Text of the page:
Who is that core, customer? It’s the Buffalo Wild Wings, Tailgating Drink a Bud, Three Quarter Ton Pickup Truck Flag Waving Fans. Just drive twenty miles or so outside of any major city, you’ll see the flag on porches, trucks, T-shirts, painted on sides of barns etc. It is an icon to them that salutes freedom. It is their symbol that reminds them why they work for less pay, long hours, sell their harvest for less than a fair price to help feed America and keep America moving all in the name of patriotism.

They believe in the First Amendment Congress shall make no law respecting an establishment of religion, or prohibiting the free exercise thereof, or abridging the freedom of speech, or of the press, or the right of the people peaceably to assemble, and to petition the Government for a redress of grievances. From what I have read, these fans don’t have a problem with the ideology of the protest. But they have a big problem using the media format to snub their icon that represents the heart of America’s soul, The American Flag, and the National Anthem.

You could ask that core to put the Buffalo Wild Wings and Hot Dogs aside to eat something healthier and they might try it. You could ask them to drink a Bud Light because there are fewer calories and less filling. You might even be able to convince them they need to trade in that Three Quarter Ton Pickup for something that is environmentally friendlier. But don’t dare disrespect the icons of Freedom they have saluted and believed in their entire lives.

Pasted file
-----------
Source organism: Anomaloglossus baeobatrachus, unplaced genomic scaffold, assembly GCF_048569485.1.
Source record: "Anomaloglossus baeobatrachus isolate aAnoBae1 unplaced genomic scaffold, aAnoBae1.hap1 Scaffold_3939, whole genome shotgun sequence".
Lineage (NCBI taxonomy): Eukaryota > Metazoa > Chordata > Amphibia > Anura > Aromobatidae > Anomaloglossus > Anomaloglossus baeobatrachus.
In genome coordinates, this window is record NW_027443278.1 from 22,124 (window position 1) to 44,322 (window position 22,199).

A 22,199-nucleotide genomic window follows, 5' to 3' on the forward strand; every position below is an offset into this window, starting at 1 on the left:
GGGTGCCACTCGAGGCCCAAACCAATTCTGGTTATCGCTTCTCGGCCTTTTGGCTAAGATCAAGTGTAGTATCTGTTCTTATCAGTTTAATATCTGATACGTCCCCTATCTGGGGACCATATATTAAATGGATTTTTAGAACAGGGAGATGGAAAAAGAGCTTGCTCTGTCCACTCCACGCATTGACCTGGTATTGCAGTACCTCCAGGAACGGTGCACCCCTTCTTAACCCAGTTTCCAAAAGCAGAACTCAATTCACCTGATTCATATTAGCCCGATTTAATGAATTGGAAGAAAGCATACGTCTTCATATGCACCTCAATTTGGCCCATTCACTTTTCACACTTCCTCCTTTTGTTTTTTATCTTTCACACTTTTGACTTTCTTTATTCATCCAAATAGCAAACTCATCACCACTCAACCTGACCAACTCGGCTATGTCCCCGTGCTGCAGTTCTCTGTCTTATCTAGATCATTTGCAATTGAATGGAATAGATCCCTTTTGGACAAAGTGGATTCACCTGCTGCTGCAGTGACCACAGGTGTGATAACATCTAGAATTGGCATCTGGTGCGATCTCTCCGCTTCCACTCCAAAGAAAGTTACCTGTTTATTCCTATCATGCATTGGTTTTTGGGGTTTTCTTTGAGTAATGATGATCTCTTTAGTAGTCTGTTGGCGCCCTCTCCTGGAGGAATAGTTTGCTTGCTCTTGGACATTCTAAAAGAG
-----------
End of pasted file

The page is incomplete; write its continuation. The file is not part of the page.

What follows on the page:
After spending my entire career marketing some of the biggest brands in the world to some of the smallest brands I can tell you the NFL owners response should have been a well-crafted season-long campaign throughout all media on the position of NFL owners highlighting their sincere concern of fair treatment. It could have been a powerful intellectual marketing strategy that could have had a positive effect on the brand and their fans.